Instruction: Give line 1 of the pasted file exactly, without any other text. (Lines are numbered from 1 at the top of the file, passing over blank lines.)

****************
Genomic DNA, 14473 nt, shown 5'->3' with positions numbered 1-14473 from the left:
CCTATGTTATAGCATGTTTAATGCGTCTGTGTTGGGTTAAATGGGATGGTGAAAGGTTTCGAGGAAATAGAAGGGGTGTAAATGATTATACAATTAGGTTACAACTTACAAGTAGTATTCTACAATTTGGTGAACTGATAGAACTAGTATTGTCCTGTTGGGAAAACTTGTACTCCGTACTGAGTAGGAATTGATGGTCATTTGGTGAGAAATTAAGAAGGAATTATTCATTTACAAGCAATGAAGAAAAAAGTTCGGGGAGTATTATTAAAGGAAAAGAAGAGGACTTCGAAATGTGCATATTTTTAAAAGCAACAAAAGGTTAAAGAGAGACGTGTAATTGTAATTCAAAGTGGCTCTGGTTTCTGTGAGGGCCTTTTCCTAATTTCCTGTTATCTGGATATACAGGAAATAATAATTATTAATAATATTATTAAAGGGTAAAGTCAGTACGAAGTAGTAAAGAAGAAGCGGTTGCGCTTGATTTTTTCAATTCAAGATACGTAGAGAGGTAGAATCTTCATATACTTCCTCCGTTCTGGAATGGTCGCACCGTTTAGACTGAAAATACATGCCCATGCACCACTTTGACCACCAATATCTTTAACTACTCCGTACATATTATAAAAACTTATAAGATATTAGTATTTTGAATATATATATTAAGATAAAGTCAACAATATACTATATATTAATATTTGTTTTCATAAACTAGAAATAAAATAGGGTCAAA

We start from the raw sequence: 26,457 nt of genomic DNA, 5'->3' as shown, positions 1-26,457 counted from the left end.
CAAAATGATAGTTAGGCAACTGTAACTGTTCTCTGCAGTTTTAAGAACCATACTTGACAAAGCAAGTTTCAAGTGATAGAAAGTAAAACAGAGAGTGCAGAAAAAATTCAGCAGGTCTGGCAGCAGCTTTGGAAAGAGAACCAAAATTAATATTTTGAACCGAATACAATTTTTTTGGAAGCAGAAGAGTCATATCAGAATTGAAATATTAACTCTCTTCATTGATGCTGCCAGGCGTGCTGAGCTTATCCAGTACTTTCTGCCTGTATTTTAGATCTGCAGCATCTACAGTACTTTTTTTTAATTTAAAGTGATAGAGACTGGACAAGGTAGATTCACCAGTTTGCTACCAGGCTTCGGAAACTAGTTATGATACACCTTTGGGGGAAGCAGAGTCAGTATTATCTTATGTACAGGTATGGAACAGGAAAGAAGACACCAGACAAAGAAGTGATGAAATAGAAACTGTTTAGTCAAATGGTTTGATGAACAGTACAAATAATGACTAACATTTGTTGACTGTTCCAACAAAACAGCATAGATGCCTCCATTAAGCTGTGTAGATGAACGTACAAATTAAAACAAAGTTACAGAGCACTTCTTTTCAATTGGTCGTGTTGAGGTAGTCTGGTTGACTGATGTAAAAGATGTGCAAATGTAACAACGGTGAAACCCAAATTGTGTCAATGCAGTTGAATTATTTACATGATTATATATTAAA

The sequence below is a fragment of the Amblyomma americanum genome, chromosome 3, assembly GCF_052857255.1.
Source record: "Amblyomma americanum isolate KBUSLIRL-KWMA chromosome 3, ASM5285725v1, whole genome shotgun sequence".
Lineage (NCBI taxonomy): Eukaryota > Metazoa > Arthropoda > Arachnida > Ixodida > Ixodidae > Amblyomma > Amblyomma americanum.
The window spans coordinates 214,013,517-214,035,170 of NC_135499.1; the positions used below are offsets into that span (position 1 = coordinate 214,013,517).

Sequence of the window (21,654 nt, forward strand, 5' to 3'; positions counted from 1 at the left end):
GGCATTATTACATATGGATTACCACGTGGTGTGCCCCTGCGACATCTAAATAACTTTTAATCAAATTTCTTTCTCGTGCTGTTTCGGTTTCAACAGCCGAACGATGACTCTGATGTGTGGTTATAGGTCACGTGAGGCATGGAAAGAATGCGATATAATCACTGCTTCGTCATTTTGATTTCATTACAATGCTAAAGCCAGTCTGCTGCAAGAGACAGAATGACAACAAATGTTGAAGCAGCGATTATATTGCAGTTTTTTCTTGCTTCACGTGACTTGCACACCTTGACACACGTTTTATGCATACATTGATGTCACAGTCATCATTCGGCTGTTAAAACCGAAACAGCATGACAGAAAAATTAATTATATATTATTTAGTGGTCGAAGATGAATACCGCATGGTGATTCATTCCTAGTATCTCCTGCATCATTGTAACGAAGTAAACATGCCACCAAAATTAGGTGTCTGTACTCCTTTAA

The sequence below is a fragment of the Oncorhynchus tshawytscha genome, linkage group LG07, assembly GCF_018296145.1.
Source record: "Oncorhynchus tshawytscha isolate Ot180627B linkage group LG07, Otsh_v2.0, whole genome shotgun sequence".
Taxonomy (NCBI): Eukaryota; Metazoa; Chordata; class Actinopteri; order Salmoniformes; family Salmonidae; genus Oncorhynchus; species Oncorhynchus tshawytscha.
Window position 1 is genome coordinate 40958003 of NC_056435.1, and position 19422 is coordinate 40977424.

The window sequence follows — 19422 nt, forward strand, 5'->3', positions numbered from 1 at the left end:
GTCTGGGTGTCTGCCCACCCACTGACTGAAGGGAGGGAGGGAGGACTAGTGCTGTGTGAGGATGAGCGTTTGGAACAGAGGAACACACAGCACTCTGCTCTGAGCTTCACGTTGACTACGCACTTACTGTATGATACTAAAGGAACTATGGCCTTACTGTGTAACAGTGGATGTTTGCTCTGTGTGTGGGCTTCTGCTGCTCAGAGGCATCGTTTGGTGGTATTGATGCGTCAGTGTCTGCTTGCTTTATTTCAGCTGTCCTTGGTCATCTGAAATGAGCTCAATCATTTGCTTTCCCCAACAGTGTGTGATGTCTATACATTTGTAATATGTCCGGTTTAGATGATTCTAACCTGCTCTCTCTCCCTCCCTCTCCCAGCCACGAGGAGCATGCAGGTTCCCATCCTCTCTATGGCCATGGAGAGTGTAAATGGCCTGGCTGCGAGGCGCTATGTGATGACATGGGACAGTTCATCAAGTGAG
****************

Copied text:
Genomic DNA, 14473 nt, shown 5'->3' with positions numbered 1-14473 from the left: